Get to know D.C. with our daily newsletter
We dive deep on the day’s biggest story and share links to everything you need to know.
I was watching TV over the weekend, early morning, when all the channels went black with white lettering. They do this routine weekly test thing with a horn honking, but this wasn’t that. The horn honked, but then I read the screen and it was an Amber-alert-type deal. It told the areas that were on alert for a missing child: D.C., Falls Church, Alexandria, and maybe some others, but there was no information about the kid or a picture or description or anything. So my question is, what are we supposed to do when these alerts run?
Turn up the volume. When an Amber Alert—or any other Emergency Alert System (EAS)—message pops up on your television, most of the necessary information will be transmitted via audio originating from a local radio station. The station, which in much of the District is WTOP, will describe the situation and how to respond.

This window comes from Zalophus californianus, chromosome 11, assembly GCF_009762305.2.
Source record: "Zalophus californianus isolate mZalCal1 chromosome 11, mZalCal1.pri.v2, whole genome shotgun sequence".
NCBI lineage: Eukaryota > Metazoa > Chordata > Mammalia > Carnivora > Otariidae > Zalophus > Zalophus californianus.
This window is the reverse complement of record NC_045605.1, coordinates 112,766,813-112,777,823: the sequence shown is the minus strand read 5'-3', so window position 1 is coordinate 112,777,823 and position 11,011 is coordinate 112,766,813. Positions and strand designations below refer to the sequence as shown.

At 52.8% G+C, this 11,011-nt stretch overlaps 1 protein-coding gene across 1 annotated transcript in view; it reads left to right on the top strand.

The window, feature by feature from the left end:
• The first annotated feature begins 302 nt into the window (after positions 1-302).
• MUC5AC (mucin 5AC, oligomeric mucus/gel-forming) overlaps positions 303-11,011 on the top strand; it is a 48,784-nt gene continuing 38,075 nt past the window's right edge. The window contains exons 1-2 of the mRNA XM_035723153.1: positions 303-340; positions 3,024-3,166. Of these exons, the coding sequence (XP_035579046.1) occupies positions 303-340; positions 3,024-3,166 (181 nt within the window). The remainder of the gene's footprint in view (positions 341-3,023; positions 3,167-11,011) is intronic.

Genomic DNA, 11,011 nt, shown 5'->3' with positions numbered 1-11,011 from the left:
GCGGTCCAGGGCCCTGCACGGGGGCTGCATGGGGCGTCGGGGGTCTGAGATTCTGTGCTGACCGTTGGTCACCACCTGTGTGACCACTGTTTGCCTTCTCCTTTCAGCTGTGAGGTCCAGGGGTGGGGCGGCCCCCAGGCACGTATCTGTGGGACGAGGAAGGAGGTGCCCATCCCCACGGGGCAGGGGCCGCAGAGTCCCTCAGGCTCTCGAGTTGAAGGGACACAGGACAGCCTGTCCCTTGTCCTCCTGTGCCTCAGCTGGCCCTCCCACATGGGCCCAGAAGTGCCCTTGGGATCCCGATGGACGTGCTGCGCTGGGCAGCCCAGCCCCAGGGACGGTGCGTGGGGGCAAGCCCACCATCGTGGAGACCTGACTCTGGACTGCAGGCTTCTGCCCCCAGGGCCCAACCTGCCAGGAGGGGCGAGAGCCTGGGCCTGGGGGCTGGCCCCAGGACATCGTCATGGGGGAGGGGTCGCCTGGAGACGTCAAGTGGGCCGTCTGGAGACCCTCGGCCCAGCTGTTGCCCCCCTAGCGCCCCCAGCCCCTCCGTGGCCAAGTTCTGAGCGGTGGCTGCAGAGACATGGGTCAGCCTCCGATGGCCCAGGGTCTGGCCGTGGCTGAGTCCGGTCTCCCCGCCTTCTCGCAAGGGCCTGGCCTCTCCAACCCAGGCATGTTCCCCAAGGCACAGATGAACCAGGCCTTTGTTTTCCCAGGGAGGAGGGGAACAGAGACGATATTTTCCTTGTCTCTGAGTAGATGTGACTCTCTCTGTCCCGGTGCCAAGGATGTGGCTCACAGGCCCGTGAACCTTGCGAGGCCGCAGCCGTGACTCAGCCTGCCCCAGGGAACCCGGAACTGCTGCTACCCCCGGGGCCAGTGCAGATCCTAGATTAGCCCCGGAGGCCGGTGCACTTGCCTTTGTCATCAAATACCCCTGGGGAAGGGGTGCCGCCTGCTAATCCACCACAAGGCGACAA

EAS messages are the result of a collaboration between the Federal Communications Commission, the Federal Emergency Management Agency, and the National Weather Service. The agencies require Comcast and other cable providers to broadcast national messages such as the 8-second weekly tests or presidential announcements in the event of emergency. (No president has yet used the system.)
There are also some state and local EAS messages, such as some National Weather Service announcements and, yes, “Amber Alerts” that notify the public that someone has abducted a child. Presumably, what you saw was an Amber Alert, which was invented after the 1996 kidnapping and murder of 9-year-old Amber Hagerman from Arlington, Texas, and was made a national program in 2003. Last month, there was only one alert in the D.C. area, according to Comcast. The audio that accompanied the alert noted descriptions of the abductor and child, as well as instructions about when and how you should contact local police.
Every Monday, the ‘Huh?’ Bub takes your questions. Got one?